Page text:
Tuesday, February 26, 2013

Geek Girl Rage: A Call To Arms

More eloquent voices have spoken up in the last twenty-four hours about the vileness thrown Quvenzhané Wallis' way at this year's Oscars ceremony, so what would be one more white girl's opinion in amongst many when the podium belongs to women of colour?

I'm speaking up because I've been called to arms. The louder we speak, the less they can ignore us.

I will not sit by while a nine year old artist has racist and misogynist slurs thrown her way. The fight is for all of us. I will not tolerate a child being called the c-word by a previously progressive social media outlet. Hell, I won't tolerate it from ANYBODY. I will not. You have to go through me first.

I come to the fight at behest of one of my favourite authors, N.K. Jemisin. I would optimistically like to call her one of my peers (we are of the same age and write about many of the same things, though she has many more years of writing success and practise under her belt than I do) though we come to our art from different directions. I will not sit by when somebody I hold in the highest respect wears the barbs and arrows of what our society euphemistically calls "humour". I will not sit by when this "humour" kills  women and girls piece by little piece, taking away their dreams.

In "Fantasy Fans: Where's Your Outrage?", Jemisin lays out the slurs and taunts and pedophilia jokes thrown at Wallis (yes, that's right, we must think about a NINE YEAR OLD ACTRESS in the terms of her sexuality and how that will apply to men, fuck you very much) and asks of us:
But I can’t help thinking that there should be a lot more outrage than I’m seeing. After all, a fantasy film just came very close to winning an Oscar for Best Picture — yet I don’t see the community even embracing this as a fantasy film, let alone leaping to the defense of one of our biggest stars. I wonder about that. Really, I do.


Here’s what I’d like to see: more people talking about this, in social media and other places. I’d like those people to unfollow The Onion, if they’re following it, and un”like” it on Facebook — because social media capital is valuable these days, and doing these small things is the equivalent of a boycott. You can also write the Onion and tell them what you think of this. I know people are looking up lists of their advertisers even as we speak, so when there’s a list of Onion advertisers to write to, I’ll add that to this post.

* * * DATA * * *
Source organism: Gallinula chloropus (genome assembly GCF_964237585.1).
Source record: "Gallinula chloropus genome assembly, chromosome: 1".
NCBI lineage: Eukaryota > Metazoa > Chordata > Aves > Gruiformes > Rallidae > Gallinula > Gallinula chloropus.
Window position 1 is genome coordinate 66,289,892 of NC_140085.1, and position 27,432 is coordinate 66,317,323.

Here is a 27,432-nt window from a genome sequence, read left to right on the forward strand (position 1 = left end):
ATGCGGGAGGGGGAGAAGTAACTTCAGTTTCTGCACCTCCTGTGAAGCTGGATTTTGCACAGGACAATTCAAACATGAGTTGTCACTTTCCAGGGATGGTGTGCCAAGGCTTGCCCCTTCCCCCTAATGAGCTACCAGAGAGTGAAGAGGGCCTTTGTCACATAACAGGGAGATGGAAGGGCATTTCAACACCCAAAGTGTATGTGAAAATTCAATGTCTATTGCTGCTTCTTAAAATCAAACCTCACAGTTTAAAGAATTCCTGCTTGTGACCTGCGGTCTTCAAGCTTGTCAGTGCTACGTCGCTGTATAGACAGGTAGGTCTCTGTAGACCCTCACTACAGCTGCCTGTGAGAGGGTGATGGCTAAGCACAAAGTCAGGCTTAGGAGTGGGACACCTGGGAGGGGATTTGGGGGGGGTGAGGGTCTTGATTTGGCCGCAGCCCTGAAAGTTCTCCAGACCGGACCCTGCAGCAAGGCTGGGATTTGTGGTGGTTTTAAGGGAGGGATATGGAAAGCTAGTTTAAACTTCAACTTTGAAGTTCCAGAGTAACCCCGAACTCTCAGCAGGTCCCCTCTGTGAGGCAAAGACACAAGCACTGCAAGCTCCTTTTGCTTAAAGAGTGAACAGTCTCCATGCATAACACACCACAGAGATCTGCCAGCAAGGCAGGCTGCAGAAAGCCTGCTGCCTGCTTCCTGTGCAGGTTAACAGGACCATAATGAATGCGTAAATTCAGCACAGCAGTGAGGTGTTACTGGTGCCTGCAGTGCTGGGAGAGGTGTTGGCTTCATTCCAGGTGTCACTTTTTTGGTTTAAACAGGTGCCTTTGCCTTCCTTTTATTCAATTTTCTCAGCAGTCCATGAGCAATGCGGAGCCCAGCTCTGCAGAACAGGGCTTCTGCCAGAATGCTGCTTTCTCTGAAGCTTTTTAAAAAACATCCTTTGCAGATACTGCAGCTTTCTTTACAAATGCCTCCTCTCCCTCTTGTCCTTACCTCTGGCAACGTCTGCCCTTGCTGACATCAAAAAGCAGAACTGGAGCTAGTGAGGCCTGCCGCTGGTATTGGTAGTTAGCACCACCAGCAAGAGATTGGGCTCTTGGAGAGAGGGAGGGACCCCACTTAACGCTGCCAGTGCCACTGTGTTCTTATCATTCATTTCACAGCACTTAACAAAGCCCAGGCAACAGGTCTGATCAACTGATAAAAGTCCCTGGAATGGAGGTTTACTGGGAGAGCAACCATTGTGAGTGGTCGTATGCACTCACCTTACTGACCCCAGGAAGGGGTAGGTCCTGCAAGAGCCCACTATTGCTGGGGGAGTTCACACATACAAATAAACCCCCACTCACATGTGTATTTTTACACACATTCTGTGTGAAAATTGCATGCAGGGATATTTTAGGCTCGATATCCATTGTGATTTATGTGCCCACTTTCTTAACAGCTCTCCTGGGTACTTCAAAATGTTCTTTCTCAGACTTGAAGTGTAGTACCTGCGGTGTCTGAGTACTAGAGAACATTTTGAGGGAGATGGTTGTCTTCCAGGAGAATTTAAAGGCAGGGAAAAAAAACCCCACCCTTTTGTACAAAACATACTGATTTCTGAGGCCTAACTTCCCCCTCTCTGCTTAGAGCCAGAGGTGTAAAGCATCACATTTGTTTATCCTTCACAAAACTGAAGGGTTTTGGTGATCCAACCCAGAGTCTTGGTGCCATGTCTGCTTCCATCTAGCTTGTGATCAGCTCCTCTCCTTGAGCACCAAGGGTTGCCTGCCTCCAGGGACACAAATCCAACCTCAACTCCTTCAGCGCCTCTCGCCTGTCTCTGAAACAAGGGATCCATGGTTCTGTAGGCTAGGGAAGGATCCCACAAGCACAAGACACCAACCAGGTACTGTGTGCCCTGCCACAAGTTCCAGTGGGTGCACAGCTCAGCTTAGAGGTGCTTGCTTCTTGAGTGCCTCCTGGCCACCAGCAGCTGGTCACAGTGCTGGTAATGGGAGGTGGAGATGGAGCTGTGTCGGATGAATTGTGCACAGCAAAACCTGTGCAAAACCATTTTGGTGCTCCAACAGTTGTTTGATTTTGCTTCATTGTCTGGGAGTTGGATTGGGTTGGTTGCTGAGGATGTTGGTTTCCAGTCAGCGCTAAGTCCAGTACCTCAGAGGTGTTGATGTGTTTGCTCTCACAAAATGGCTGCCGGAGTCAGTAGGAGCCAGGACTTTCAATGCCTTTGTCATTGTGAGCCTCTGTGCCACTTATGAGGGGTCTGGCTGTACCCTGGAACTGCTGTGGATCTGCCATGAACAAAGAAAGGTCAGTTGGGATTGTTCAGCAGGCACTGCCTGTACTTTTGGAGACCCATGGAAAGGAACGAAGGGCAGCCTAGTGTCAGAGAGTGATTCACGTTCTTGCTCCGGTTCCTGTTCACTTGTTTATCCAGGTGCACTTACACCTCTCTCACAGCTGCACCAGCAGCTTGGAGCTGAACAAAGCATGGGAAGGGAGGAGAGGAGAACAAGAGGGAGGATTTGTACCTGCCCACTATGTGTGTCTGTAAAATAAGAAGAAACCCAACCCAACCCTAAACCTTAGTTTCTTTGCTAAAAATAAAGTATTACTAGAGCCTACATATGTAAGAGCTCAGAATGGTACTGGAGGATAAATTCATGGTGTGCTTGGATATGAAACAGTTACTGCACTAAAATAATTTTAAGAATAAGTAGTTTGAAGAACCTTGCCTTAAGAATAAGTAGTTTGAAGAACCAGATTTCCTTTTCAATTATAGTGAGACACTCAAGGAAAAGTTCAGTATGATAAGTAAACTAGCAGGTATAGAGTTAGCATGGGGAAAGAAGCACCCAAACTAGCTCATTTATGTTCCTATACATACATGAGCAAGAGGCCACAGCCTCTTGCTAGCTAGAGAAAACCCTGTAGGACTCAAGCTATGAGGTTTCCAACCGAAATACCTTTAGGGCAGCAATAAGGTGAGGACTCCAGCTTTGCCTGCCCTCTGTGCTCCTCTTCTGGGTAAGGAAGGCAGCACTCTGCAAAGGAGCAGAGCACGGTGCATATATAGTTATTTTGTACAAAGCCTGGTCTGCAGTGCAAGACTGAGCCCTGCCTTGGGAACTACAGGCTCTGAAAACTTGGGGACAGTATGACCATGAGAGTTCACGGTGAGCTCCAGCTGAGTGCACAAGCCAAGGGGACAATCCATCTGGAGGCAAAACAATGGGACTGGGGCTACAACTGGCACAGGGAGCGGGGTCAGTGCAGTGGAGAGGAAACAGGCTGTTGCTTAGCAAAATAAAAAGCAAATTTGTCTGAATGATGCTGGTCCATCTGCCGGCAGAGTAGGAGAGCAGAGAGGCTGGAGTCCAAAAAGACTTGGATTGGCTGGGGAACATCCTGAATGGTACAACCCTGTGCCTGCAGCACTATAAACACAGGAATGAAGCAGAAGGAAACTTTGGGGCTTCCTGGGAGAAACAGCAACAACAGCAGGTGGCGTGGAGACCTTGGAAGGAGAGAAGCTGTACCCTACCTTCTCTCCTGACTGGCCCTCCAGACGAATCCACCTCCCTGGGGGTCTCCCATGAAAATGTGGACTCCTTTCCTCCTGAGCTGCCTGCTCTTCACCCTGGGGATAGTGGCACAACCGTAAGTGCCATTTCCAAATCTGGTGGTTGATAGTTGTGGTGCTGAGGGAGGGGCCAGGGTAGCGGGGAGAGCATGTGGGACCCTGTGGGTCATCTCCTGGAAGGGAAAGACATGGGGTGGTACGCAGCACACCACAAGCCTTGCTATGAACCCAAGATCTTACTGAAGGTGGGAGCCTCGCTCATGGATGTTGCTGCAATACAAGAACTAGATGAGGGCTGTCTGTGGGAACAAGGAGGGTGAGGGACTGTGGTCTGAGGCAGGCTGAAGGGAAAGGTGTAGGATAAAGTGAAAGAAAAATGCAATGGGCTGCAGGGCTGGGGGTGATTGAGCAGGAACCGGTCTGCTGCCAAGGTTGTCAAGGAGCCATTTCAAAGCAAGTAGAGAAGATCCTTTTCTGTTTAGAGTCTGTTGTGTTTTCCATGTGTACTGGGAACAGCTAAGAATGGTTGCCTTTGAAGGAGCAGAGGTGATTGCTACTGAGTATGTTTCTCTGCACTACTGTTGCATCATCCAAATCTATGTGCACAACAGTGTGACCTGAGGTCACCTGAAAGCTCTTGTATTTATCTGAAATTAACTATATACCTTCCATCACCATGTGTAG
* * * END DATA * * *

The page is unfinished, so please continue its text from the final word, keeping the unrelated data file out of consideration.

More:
But aside from that, what I’d like to see is some good old-fashioned geek rage. I mean, seriously, ya’ll. Geek rage is an awesome and beautiful thing when it gets behind a cause of worth. This one’s worthy.
I watched Jemisin unfold a similar tale on Twitter last night, of pain experienced when she was a child as she expressed her own dreams. I won't say our roads are even remotely similar, she experienced different and bigger obstacles than I, but I heard her pain and felt some echo in it. I remember my first feeble attempts at writing, and while I wasn't outright dismissed, the overwhelming disinterest in my dreams and desires and attempts to find my voice was enough. Sometimes silence speaks louder than words. I didn't need vacuous praise, I now know in hindsight, I simply needed the encouragement, someone to say "that's an interesting start, let's help you get BETTER." (and when I did get the encouragement, the maelstrom was so loud it took me years to understand what had been offered me).

So here is my voice. I am angry; if you're not, why? What have we got to gain from taking down a little girl, a black girl, a girl with dreams, other than reinforcing the status quo? That's not good enough. I want better.

I hear you Quvenzhan√© (and Nora). You will not be silenced. I see you tough and cool and strong, and its okay not to be those things too when the world is trying its hardest to bring you down - we'll have your back. To hell with them all, us girls will make our art. And it will be great.

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